‘Hostile climate in Russia for rights work is worsening’
The hostile climate in Russia for human rights work is worsening, Human Rights Watch said on Thursday.
Moscow: The hostile climate in Russia for human rights work is worsening, Human Rights Watch said on Thursday.
At a time when legislative amendments impose new restrictions on civil society and the Russian government is seeking to marginalize human rights groups, a senior Human Rights Watch researcher has received a series of text messages making direct and implicit threats to her.
Earlier this week, Human Rights Watch reported these threats sent to the mobile phone of Tanya Lokshina, senior Russia researcher, and urged Russian authorities to launch a prompt and comprehensive investigation and to hold those responsible accountable.
“These depraved threats are clearly designed to make people think twice about doing human rights work,” said Kenneth Roth, executive director of Human Rights Watch. “It’s essential for the authorities to conduct a serious investigation and to foster an environment that is safe for human rights work.”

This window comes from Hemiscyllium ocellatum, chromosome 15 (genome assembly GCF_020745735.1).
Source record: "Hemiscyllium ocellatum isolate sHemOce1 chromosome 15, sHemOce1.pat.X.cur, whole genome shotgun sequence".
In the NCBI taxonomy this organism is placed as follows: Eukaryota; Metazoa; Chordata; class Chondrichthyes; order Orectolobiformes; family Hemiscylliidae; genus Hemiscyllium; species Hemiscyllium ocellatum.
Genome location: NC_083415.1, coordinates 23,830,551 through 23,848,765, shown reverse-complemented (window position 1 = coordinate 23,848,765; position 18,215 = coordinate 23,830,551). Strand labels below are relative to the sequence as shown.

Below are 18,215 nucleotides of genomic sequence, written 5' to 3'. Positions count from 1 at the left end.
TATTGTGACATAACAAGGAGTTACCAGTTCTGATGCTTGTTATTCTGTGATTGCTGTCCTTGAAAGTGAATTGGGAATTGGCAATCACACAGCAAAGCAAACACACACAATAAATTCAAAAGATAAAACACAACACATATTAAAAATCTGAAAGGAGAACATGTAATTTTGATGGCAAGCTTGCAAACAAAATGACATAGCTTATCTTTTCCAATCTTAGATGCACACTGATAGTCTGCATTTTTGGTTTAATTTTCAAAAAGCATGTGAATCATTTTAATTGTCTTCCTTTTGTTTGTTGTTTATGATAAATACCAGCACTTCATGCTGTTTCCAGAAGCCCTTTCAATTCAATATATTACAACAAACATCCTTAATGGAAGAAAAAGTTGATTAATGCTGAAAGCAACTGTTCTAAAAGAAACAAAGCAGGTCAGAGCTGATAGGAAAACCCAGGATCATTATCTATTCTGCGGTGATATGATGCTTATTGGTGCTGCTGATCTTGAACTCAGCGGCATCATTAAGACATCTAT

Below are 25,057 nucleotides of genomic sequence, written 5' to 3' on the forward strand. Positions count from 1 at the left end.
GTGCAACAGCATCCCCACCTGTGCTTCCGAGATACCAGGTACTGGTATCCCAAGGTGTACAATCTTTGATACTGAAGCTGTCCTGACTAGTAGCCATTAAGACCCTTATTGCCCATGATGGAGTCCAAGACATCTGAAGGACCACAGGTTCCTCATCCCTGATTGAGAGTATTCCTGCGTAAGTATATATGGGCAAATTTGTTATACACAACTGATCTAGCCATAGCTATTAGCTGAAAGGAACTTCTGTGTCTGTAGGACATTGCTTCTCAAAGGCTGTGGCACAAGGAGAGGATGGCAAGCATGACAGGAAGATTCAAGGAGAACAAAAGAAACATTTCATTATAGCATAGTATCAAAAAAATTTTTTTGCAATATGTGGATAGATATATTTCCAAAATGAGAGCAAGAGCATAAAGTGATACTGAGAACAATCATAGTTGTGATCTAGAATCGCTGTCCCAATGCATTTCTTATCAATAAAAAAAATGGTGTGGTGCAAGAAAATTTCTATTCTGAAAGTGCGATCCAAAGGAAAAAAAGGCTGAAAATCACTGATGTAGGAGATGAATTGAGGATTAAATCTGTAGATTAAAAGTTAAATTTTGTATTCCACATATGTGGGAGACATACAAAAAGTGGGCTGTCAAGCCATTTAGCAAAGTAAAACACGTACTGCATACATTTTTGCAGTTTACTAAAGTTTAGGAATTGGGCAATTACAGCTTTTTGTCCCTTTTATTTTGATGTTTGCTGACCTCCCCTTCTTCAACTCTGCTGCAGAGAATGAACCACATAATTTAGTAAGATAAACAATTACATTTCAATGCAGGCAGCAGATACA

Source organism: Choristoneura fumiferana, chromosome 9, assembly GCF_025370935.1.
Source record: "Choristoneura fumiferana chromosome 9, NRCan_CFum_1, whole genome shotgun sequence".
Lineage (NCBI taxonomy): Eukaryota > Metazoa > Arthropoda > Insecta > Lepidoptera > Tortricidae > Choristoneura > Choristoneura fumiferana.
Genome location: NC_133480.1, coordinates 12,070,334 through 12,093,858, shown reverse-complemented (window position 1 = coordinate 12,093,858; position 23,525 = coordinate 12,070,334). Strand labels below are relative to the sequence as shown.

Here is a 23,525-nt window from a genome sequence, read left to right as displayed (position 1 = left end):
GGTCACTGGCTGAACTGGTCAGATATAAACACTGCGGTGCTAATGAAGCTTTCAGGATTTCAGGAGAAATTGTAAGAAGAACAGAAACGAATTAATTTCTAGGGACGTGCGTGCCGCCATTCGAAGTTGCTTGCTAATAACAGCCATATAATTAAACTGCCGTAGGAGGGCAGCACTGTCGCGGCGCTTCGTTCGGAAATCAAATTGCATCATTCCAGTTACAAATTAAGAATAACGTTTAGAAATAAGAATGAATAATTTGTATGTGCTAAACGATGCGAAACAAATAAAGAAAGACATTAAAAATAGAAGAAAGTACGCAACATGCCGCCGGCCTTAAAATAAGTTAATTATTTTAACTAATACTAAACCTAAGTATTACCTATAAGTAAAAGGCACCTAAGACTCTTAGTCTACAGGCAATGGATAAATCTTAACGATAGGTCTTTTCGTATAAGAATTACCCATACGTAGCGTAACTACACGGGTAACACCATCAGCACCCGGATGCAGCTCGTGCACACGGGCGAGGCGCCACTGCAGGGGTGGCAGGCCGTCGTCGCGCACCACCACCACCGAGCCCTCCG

The texts, which were sent between two and five times per day from September 28 to 30, 2012, made reference to Lokshina’s pregnancy and many other personal details. The senders of the messages also made a crude attempt to falsely link Lokshina to Islamic insurgents. One message read, “We are waiting for the birth of your child for him to join our fight for freedom, so help us Allah.”
Lokshina has been a prominent figure of Russia’s human rights movement for some 10 years, serving as director of the Moscow Helsinki Group and the human rights think-tank Demos before joining Human Rights Watch in 2008. While Lokshina works on a wide range of issues, she is widely known as one of the country’s leading experts on human rights in Russia’s troubled North Caucasus region. Most of the nine messages referred to Lokshina’s pregnancy and implied that both she and her unborn child would come to harm in the near future. The authors claimed they were “nearby” coming after her and predicted an “uneasy ‘birth.’”
The messages contained direct and implicit threats by referring to very personal details about Lokshina’s movements and those of relatives, details of her pregnancy, and her unlisted home address.
The fact that the threats included this confidential information known only to Lokshina and a very small circle of friends suggests it was obtained through surveillance, with the possible involvement of law enforcement and security officials.
“These threats are serious and were obviously made to obstruct Human Rights Watch’s work,” said Roth. “We have filed a complaint with the authorities because we believe ultimately the authors threaten Lokshina with violence.”